There’s something exquisitely dreadful about scary little kids. Children aren’t supposed to be vicious killers—but they’re also not supposed to die young and lurch back from the grave with a vengeance. Horror movies, of course, can’t get enough of ’em. Here are 50 terrifying tykes that make us grateful that we didn’t spawn.
The jump-roping girls who sing the world’s scariest nursery rhyme (“One, two, Freddy’s coming for you...”) are presumably victims of the Elm Street maniac. They never do much of anything other than appear in ghostly slo-mo. But they’re like an early Freddy warning system: anytime they show up, ol’ razor-fingers is never far behind.
“PANCAKES!!!” The best weird scene in this movie. Maybe the best weird scene in any movie.
David S. Goyer took a break from Batman and Blade to direct this tale of a woman (Odette Annable) who is haunted by an evil spirit that takes the form of her long-dead twin brother. Ergo, a glaring, corpse-like tyke appears at regular intervals—including on the movie poster, which is conveniently set in a bathroom so Annable has an excuse to be underwear-clad.
Renée Zellweger plays a Child Protective Services social worker who rescues a 10-year-old girl from what appears to be abusive parents... or so she thinks. In fact, the kid is a demonic Succubus whose talents include making Bradley Cooper vomit up swarms of hornets.
It’s a doll! It’s a possessed doll! It’s a doll that comes alive? You might guess the twist in The Boy long before it’s revealed, but this movie, which takes place in a cavernous old house for good measure, offers a one-two punch that preys on fears of lifelike dolls and evil children.
Vacation tip: if you decide to go camping in an isolated wilderness, make sure there’s not a torture-crazed gang of teenage baddies lurking about, poised to prevent you from making it home in one piece.
Kevin Bacon’s character, a regular workin’ man named Tom, is blessed with an unusually intuitive young son—but the real spooky kid is a tormented teenage girl who suddenly begins popping up in Tom’s nightmares. The whole “ghost looking for justice so it can rest in peace” storyline has been done dozens of times, but Bacon makes everything better.
Everything in the town of Silent Hill is spooky. But the little girls are extra-spooky.
Well, we couldn’t very well make this list without this little lady, despite that incredible last-act reveal.
Granted, most of the vampires in this movie are rad dudes with mullets, but who could forget half-vampire Laddie, the junior member of the crew?
“It’s the attack of Eddie Munster!”
Jack Hill’s morbid comedy imparts the strange story of a family with some very particular eating habits, as well as an odd disease that makes them act much younger than their apparent ages.
Jill Banner was 18 when she played the title character, arachnid-obsessed Virginia. An essential cult movie.
Just look at that movie title. (And its tagline: “You brought them into this world... now, they will take you out.”) This is a film that’s deeply committed to the theme we’ve got going on here. It’s also a cautionary tale about why you shouldn’t pack a bunch of kids into a house in the middle of nowhere over the snowy holidays, because one of ’em is liable to start spreading an illness around that turns shorties into bloodthirsty maniacs.
Tilda Swinton gives an agonizingly great performance as the guilt-ridden mother of a kid who’s born bad and grows up to commit mass murder at his high school. Ezra Miller is chilling as the teenage psychopath, but the actors who play Kevin’s younger incarnations are also scary as hell. Even jaded horror fans might find it hard to sleep after watching this disturbing film.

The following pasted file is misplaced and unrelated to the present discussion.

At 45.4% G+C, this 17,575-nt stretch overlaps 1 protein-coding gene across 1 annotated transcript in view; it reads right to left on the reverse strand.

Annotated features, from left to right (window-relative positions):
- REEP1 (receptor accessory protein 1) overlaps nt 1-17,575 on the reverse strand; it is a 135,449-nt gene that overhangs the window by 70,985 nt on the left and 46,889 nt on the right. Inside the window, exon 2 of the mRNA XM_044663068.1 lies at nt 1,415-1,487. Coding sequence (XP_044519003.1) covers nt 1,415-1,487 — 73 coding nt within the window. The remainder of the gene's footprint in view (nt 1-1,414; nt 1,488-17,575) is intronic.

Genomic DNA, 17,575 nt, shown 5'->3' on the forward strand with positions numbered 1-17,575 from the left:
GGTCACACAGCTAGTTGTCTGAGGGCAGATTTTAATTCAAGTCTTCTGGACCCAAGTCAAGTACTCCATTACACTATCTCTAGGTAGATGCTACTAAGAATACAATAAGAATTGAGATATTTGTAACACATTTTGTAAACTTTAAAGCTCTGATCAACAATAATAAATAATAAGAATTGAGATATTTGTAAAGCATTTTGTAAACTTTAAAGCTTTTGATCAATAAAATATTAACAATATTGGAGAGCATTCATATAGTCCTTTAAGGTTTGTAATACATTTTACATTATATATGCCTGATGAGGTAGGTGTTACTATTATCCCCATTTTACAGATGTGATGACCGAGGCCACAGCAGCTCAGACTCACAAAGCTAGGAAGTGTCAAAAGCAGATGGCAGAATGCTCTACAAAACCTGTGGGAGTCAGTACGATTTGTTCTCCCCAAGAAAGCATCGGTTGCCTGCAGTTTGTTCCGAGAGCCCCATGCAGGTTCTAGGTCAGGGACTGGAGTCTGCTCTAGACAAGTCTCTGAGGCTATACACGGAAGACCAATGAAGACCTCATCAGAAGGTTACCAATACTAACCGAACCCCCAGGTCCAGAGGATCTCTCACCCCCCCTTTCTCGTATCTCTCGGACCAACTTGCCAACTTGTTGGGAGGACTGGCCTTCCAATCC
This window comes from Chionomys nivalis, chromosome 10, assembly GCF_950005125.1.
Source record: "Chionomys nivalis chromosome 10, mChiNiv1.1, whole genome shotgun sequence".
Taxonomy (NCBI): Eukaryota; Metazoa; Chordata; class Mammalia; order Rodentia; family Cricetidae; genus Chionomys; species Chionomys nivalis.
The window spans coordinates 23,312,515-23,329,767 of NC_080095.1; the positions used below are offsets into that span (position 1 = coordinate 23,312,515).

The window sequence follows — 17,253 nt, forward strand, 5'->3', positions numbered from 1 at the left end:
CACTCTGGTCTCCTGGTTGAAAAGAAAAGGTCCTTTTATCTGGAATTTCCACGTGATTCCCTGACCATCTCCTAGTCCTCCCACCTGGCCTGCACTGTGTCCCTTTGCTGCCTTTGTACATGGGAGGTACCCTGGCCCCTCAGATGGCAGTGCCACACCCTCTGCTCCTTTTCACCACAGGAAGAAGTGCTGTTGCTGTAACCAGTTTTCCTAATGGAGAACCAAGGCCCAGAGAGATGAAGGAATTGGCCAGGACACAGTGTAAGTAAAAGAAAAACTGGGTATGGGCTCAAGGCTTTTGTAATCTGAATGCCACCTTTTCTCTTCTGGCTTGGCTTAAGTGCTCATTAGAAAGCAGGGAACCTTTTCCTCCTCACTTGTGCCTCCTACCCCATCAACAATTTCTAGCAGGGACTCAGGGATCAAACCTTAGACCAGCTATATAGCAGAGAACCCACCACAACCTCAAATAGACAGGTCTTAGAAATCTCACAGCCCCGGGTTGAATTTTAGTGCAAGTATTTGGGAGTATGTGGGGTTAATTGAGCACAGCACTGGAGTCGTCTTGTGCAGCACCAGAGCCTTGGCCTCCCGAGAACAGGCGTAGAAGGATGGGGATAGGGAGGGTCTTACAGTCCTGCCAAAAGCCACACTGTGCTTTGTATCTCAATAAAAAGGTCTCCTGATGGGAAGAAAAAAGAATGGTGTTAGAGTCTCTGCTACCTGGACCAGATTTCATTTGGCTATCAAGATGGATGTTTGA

When a pair of long-missing sisters is found living in the woods, their uncle and his girlfriend take them in, not realizing the feral girls will be bringing their supernatural protector with them. “Mama” is the main scare-giver here, but the kids (particularly the younger girl) serve up plenty of unease, too.
This early entry into the slasher genre features the film debut of Brooke Shields—but don’t get too attached to her character, because she dies early after being attacked by an unseen assailant. Did her 12-year-old sister Alice do it?
Or is there some other killer running about, clad in that horrific raincoat ‘n’ mask combo?
The foreboding poster says a lot... though, technically, this poor kid spends most of the movie in a coma-like state as his mind roams the spirit world.
It takes Ethan Hawke the entire movie to figure out exactly who’s acting on behalf of that pagan demon that keeps popping up in everyone’s home movies, but we’ll just ask you this: have you checked the children?
Maybe the most sympathetic child vampire in all of cinema, but a vampire nonetheless.
This is one of David Cronenberg’s most shocking, disturbing films—which is really saying something. It might be a stretch to call the creatures in this movie “children,” but whatever they are, they emerge out of Samantha Eggar’s body, and they are absolute missiles of rage.
From the mind of B-movie master Larry Cohen came this sordid tale of a mutant baby—thanks, shady pharmaceutical company—that’s born ready to kill anything that gets in its way. Followed by two progressively sillier sequels, It Lives Again and It’s Alive 3: Island of the Alive.
Something’s amiss with Sam Rockwell and Vera Farmiga’s child-prodigy son. Very amiss. Like, taunting-your-dad-into-abusing-you-in-public-so-he-goes-to-jail amiss, or killing-your-grandma-by-shoving-her-down-the-stairs amiss. Diagnosis: the pint-sized genius is a stone-cold psycho.
She’s not evil, per se, but she’s extremely spooky. And you definitely don’t want to make her angry.
The child in this movie isn’t technically the monster—he’s a different kind of menace entirely.
Though his brattiness (and how it affects his struggling mother) is an intentional, integral part of what The Babadook is all about, it’s still very, very, very difficult to watch.
Even Italian horror master Mario Bava made a movie with a spooky kid in it.
No, not the Them! with the giant ants in it. This Them, a stripped-down suspense thriller, hails from France but is set in a remote part of Romania where a young couple comes under attack one night. Who could possibly be skulking around, making prank calls, messing with their cars, and generally causing bumps in the night? HINT: think small.
A teenage girl is discharged from a mental hospital and into the care of her deliriously dysfunctional family, which includes her beloved younger sister and her hated stepmother. It’s not always obvious what’s really real and what’s actually happening in the main character’s imagination, which makes Kim Jee-woon’s lush, gory film a gleefully mind-warping treat.
As the title suggests, this is a “found footage” exercise about a rural New York state family with 10-year-old twins who start acting out in violent, distressing ways. Naturally, the camera never stops rolling.
Made before Guillermo del Toro became a household name with Hellboy and Pan’s Labyrinth, this Pedro Almodóvar-produced indie is set at an orphanage during the Spanish Civil War.